Many years later, after having fought in two wars of my own, that image has come to resonate in a new way. If “The Iliad” served as an ur-text for the shape the ancient Greeks assumed their wars to take (Alexander the Great, for example, is said to have slept with a copy beneath his pillow when on campaign), then World War II has served a similar function in our society, framing our expectations of war, becoming our American Iliad. We still expect to be the good guys; we expect there to be a beginning, a middle and an end; and we expect that the war is over when the troops come home.

But that final expectation — that a war is only over when all the troops come home — has never really held true, not in World War II, and not today.”

Great books – Wikipedia

Great books are written publications that have been accepted by modern day scholars as the essential foundation of literature in Western culture. The Merriam-Webster Dictionary defines them as certain classics of literature, philosophy, history, and science that are believed to contain the basic ideas of western culture. Over the years it has become customary for institutes of higher education to incorporate these readings into their curriculum.“The reason for the study of these classical texts is to both allow and encourage students to become familiar with some of the most revered  authors throughout history. This helps to ensure that students and newly found scholars are equipped with a plethora of resources to utilize throughout their studies.

The great books are used in conjunction with literary classes in higher education courses, but are often taught in separate subcategories designed for the tone of the intended learning environment. Mortimer Adler used 500 books, out of the list of 517 books within the conglomeration of mixed titles, to teach his pupils expanded literary knowledge past that of their current generation. While Adler stuck to the original list, with a few differences to some novels, many chose to omit many of these titles in order to suit an undergraduate class semester by allowing for only 130 books, such as Torrey Honors Institute.[1] For more thorough literary criticisms, people such as Harold Bloom have comprised lists of volumes including up to 2400 books of differing natures.(2,400 books, Harold Bloom)[2]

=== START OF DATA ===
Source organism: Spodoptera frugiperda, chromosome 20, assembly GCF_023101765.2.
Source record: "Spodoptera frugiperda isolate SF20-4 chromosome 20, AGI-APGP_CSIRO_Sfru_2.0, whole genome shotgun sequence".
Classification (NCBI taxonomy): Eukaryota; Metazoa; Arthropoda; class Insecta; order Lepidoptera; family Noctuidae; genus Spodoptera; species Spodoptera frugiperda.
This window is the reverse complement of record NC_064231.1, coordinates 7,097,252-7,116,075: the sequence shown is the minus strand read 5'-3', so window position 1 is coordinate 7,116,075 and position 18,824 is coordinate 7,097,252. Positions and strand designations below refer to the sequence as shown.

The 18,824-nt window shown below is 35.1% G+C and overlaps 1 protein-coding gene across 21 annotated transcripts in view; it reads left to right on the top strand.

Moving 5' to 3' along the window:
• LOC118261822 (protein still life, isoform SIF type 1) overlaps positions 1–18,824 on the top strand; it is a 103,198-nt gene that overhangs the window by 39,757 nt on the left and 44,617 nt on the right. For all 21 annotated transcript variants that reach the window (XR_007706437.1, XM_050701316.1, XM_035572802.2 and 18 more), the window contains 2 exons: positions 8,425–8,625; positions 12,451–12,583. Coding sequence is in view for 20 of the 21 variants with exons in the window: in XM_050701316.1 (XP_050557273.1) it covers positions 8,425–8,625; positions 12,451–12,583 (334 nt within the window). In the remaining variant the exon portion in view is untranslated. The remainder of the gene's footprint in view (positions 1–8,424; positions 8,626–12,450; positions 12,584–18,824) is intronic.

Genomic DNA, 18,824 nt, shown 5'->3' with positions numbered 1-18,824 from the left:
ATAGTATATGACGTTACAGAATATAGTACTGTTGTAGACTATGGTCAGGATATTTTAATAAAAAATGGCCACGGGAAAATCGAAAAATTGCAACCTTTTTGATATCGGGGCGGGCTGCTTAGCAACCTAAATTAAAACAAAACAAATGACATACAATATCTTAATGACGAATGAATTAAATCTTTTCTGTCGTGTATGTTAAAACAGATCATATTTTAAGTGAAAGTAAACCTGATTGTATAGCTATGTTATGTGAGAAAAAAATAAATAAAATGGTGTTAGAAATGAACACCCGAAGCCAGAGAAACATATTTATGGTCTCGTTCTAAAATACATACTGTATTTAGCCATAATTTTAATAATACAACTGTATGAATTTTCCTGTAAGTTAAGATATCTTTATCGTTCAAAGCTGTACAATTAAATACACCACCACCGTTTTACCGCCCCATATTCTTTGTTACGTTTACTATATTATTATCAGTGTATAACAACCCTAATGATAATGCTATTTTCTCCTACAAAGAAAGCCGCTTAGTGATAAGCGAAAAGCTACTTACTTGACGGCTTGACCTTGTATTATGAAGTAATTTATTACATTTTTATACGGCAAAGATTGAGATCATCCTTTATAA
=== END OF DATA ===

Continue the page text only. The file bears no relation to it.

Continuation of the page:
Source: Great books – Wikipedia

Opinion | The Global War on Books, Redux – By Duncan White – The New York Times

By 

Mr. White teaches history and literature at Harvard.

CreditCreditIllustration by Delcan & Company; Photographs by Steven Errico/Getty Images, and CUTWORLD

“Around the world, many authoritarian regimes — having largely corralled the internet — now have declared war on the written world, their oldest enemy. The received wisdom after the close of the Cold War was that physical books were outdated, soon to be swept aside in the digital age; and that the internet was instead the real threat to governments seeking to repress provocative thinking. A generation later, the opposite may be true.

The People’s Republic of China has been the most successful in curbing the internet. But their stranglehold on society is also the result of their largely successful push in the past decade to ban nearly all bookstores, books, authors and academics that do not adhere to the Communist Party’s line. Even before the current Hong Kong protests, there was a crackdown on Hong Kong publishers. In the fall of 2015, associates of the Causeway Bay Books store disappeared, later discovered to have been detained on the mainland, accused of trafficking in “illegal” books critiquing leading members of the Communist Party. In 2017, the Communist Party formally took control of all print media, including books.”

Babette’s Feast — The General’s Toast — Mercy and truth have met together – YouTube